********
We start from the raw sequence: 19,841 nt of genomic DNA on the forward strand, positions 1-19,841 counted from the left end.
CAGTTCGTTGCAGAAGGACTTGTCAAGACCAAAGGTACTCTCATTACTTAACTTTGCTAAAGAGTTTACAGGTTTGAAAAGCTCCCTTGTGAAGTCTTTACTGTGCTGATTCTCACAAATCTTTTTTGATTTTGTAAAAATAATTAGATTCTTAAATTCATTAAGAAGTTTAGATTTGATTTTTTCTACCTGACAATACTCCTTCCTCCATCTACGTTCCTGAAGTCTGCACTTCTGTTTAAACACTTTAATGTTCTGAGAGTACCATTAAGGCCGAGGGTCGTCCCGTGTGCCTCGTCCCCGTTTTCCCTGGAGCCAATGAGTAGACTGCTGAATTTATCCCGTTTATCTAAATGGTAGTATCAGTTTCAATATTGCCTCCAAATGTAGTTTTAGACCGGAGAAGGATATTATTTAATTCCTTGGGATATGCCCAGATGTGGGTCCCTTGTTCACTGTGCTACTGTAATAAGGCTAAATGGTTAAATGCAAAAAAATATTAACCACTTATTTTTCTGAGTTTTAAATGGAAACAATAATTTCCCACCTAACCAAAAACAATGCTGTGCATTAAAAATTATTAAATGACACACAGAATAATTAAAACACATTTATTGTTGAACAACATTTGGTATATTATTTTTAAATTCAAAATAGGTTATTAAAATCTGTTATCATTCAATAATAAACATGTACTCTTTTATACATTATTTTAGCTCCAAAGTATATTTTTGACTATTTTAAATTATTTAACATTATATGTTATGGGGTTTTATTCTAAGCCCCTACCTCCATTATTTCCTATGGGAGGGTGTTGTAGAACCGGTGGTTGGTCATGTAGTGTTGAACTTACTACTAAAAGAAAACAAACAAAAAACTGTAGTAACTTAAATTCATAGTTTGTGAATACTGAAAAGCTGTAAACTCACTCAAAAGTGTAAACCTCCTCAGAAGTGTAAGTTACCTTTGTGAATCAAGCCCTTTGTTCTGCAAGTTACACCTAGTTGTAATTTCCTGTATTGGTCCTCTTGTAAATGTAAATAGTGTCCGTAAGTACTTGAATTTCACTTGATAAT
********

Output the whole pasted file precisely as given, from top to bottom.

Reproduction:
We start from the raw sequence: 19,841 nt of genomic DNA on the forward strand, positions 1-19,841 counted from the left end.
CAGTTCGTTGCAGAAGGACTTGTCAAGACCAAAGGTACTCTCATTACTTAACTTTGCTAAAGAGTTTACAGGTTTGAAAAGCTCCCTTGTGAAGTCTTTACTGTGCTGATTCTCACAAATCTTTTTTGATTTTGTAAAAATAATTAGATTCTTAAATTCATTAAGAAGTTTAGATTTGATTTTTTCTACCTGACAATACTCCTTCCTCCATCTACGTTCCTGAAGTCTGCACTTCTGTTTAAACACTTTAATGTTCTGAGAGTACCATTAAGGCCGAGGGTCGTCCCGTGTGCCTCGTCCCCGTTTTCCCTGGAGCCAATGAGTAGACTGCTGAATTTATCCCGTTTATCTAAATGGTAGTATCAGTTTCAATATTGCCTCCAAATGTAGTTTTAGACCGGAGAAGGATATTATTTAATTCCTTGGGATATGCCCAGATGTGGGTCCCTTGTTCACTGTGCTACTGTAATAAGGCTAAATGGTTAAATGCAAAAAAATATTAACCACTTATTTTTCTGAGTTTTAAATGGAAACAATAATTTCCCACCTAACCAAAAACAATGCTGTGCATTAAAAATTATTAAATGACACACAGAATAATTAAAACACATTTATTGTTGAACAACATTTGGTATATTATTTTTAAATTCAAAATAGGTTATTAAAATCTGTTATCATTCAATAATAAACATGTACTCTTTTATACATTATTTTAGCTCCAAAGTATATTTTTGACTATTTTAAATTATTTAACATTATATGTTATGGGGTTTTATTCTAAGCCCCTACCTCCATTATTTCCTATGGGAGGGTGTTGTAGAACCGGTGGTTGGTCATGTAGTGTTGAACTTACTACTAAAAGAAAACAAACAAAAAACTGTAGTAACTTAAATTCATAGTTTGTGAATACTGAAAAGCTGTAAACTCACTCAAAAGTGTAAACCTCCTCAGAAGTGTAAGTTACCTTTGTGAATCAAGCCCTTTGTTCTGCAAGTTACACCTAGTTGTAATTTCCTGTATTGGTCCTCTTGTAAATGTAAATAGTGTCCGTAAGTACTTGAATTTCACTTGATAAT